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Stable isotope analysis of Rivers Inlet sockeye salmon (Oncorhynchus nerka) : investigating the contribution of environmental conditions in the high seas to British Columbia population declines. Doson Coll, Yago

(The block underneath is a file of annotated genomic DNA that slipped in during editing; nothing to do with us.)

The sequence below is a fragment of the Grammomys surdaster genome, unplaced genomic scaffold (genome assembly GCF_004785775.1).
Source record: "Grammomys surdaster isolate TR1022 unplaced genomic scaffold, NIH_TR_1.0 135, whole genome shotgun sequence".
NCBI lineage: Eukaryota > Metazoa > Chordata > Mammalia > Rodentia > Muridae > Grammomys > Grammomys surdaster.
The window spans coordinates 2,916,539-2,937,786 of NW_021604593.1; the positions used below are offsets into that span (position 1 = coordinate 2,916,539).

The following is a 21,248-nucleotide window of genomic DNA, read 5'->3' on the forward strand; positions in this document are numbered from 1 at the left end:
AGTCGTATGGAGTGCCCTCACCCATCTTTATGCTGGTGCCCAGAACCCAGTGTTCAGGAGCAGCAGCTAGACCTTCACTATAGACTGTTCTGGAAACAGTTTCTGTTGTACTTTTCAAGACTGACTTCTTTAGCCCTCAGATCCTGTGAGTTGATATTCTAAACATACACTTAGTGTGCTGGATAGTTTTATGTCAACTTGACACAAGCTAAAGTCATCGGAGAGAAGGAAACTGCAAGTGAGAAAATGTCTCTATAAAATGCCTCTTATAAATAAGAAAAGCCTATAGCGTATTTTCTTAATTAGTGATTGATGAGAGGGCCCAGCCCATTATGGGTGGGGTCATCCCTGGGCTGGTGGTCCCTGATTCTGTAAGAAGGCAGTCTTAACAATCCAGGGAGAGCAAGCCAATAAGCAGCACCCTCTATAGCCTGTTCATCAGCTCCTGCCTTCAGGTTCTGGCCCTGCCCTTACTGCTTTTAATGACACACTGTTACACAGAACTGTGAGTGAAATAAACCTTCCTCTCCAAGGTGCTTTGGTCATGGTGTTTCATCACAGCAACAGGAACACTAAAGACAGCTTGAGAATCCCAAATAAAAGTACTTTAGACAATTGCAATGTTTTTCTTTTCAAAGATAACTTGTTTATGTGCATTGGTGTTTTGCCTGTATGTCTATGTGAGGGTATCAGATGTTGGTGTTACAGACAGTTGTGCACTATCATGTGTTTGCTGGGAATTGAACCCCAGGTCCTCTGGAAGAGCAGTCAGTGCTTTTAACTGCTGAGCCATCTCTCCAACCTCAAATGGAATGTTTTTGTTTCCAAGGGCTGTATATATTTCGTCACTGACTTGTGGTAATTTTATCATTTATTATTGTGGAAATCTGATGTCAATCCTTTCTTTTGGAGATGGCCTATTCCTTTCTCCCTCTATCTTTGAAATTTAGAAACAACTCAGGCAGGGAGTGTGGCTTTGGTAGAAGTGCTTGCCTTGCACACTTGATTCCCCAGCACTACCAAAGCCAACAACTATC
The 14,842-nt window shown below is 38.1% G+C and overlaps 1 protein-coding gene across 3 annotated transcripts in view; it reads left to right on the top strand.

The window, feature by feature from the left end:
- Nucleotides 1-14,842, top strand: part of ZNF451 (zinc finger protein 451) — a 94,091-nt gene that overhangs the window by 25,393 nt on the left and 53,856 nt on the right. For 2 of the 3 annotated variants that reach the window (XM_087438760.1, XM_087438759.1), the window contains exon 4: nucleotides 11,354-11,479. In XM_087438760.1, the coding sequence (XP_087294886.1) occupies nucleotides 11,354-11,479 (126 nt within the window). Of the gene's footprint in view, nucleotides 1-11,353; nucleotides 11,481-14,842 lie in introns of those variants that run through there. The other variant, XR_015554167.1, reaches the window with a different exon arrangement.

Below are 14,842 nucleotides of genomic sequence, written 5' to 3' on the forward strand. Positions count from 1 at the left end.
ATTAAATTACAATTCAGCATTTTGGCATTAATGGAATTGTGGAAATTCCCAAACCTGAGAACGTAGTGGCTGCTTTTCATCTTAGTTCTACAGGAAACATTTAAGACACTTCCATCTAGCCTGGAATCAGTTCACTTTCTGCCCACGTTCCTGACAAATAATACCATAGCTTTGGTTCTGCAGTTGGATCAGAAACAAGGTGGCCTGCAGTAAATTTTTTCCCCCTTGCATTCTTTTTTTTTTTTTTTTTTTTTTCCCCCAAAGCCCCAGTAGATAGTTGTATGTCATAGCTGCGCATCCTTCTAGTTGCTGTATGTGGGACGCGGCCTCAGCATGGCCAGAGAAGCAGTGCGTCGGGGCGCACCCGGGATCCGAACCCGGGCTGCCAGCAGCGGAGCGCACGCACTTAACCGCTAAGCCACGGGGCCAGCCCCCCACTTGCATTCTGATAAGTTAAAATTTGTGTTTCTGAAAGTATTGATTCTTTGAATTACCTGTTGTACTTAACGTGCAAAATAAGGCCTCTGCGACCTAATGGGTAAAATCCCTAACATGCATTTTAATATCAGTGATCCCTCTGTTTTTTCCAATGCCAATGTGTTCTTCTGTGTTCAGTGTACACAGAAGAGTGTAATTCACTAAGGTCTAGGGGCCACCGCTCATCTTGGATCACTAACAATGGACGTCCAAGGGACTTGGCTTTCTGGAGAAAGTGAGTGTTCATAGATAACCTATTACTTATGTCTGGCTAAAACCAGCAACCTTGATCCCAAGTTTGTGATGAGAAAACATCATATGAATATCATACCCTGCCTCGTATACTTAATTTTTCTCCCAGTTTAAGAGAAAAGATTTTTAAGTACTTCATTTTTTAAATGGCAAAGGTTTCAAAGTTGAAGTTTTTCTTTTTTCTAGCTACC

Sockeye salmon (Oncorhynchus nerka) populations in BC have undergone varying degrees of decline coinciding with a shift to a warmer phase of the Pacific Decadal Oscillation (PDO) in 1977. The PDO, and other climate cycles, have been shown to significantly affect the physical and biological characteristics of the North East Pacific Ocean. Changes in ocean productivity have implications for pelagic food webs and may cause shifts in the abundance of potential prey for sockeye salmon, impacting their long-term production patterns. We investigated the coupling of ocean conditions and population fluctuations using Rivers Inlet as a case study, a system that suffered probably the most catastrophic sockeye stock collapse in BC history. Stable isotope analysis was used to access information on ocean conditions stored in the carbon and nitrogen isotope ratios of archived sockeye scales for the period 1915-2013. Our results indicated that Rivers Inlet sockeye salmon experienced highly variable open ocean conditions during this period. Both decadal scale shifts in North Pacific climate (e.g., PDO) and interannual scale shifts in climate (e.g., El Niño/La Niña events) were reflected in the physical and biological environment of the offshore Gulf of Alaska. Positive phases of the PDO and El Niño events were associated with a warmer and less productive ocean, while negative phases of the PDO and La Niña events were associated with a colder and more productive ocean. Moreover, the carbon and nitrogen stable isotope time-series indicated that the foraging habits of Rivers Inlet sockeye salmon were affected by these shifts of North Pacific climate. A lengthening (shortening) of the food web was associated to warm (cold) and less productive (more productive) periods. In addition, the isotope data also supports Rivers Inlet sockeye salmon shifting diet depending upon prey availability. We concluded that a combination of the two factors was responsible for the changes in the feeding ecology of Rivers Inlet sockeye salmon during the period 1915-2013. Such variation in the feeding ecology of Rivers Inlet sockeye salmon could potentially have a negative effect in the overall survival rates of sockeye salmon.

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